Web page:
DawentsIT: Sorry,The iPhone 13’s Satellite Features Will Likely Be Only For Emergencies:
Over the weekend, Apple analyst Ming-Chi Kuo caused a great deal of excitement by predicting that Apple’s upcoming iPhone 13 will have a low-Earth-orbit (LEO) satellite communications mode. This could mean that users should be able to send texts or even make calls even when there’s no traditional cell tower coverage, with the phone talking directly to satellites.
Now, Bloomberg has poured some cold water over the news. According to the outlet, the feature is coming, but probably not until later, and in a far more limited scope.
According to Bloomberg, which spoke to several persons with knowledge of the situation, “future iPhones” will likely have “at least two” emergency features that will rely on satellite networks. Furthermore, while the upcoming iPhone 13 could have the hardware needed for these features, they’re unlikely to be ready before 2022.
Still, the upcoming features do sound pretty useful, even if they won’t completely free you from the shackles of your mobile provider. One of them is called “Emergency Message via Satellite,” and it will likely be integrated into the Messages app, allowing users to text emergency services and contacts over a satellite network when no other coverage is available. The messages will be restricted to a shorter length, and they’ll automatically go through on the emergency contact’s phone, even if it’s in Do Not Disturb mode. Also, “some” phone calls through this feature might be possible, but Bloomberg hasn’t got any further details.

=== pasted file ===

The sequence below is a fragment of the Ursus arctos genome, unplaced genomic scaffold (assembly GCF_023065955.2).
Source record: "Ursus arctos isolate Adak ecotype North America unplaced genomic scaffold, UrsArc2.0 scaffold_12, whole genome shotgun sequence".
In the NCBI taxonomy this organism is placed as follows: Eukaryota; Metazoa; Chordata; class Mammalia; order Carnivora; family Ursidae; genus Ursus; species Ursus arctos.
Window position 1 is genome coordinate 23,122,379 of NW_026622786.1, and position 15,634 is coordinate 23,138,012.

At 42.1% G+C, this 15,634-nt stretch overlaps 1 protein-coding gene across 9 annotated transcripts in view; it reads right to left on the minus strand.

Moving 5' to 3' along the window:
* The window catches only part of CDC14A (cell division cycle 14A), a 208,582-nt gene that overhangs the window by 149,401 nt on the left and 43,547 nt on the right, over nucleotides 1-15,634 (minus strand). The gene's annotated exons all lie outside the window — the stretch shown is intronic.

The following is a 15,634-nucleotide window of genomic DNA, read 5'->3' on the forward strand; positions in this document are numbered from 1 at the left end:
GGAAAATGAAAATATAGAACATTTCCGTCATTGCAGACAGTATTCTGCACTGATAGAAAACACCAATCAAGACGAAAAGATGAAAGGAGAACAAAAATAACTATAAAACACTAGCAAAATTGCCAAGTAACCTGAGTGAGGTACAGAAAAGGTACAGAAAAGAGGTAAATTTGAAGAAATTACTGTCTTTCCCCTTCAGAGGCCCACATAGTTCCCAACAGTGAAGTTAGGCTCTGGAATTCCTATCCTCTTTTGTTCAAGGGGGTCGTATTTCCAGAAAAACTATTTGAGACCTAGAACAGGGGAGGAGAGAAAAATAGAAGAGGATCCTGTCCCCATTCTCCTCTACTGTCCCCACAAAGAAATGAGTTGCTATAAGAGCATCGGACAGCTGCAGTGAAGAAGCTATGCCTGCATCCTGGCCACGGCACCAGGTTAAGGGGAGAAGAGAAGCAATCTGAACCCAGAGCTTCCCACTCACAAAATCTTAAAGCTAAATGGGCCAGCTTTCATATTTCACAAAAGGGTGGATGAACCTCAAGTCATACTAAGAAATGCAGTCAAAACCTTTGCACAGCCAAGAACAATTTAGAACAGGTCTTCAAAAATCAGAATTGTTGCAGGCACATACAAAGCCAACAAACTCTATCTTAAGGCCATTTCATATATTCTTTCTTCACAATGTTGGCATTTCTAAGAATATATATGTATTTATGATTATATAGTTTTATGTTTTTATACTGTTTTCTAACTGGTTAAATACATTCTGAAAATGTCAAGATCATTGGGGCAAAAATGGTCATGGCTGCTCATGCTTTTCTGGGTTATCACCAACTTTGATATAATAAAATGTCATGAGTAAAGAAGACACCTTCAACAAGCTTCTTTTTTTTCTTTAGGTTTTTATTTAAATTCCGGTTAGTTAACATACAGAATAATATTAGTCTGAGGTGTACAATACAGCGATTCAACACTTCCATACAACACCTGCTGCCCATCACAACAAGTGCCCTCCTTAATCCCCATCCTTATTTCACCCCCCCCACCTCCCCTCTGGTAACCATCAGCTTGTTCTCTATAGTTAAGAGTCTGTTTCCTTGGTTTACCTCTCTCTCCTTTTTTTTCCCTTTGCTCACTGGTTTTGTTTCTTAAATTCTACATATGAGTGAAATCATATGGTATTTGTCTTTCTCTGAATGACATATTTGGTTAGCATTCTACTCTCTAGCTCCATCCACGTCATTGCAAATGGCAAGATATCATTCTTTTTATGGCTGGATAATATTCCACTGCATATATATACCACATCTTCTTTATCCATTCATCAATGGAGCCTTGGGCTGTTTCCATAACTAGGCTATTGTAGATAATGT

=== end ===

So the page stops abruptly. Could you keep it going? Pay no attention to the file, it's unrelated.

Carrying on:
The second feature will be used to report major emergencies over a satellite network, such as a plane crashing. After invoking it, the user will be asked to say what kind of emergency is happening, whether search and rescue services are needed, whether someone has been severely injured, and whether there are weapons involved. The feature should also be able to send the user’s location and medical ID, and notify the user’s emergency contacts.
There are still a lot of unknowns about these features. They probably won’t work in every country, and they will be dependent on satellite availability as well as local regulations. Furthermore, connecting to a satellite might require some time, with Apple even designing a system for the user to find satellite coverage by walking in a certain direction.
We’ll probably find out more about these upcoming features in mid-September, when Apple is likely to launch the new iPhones.
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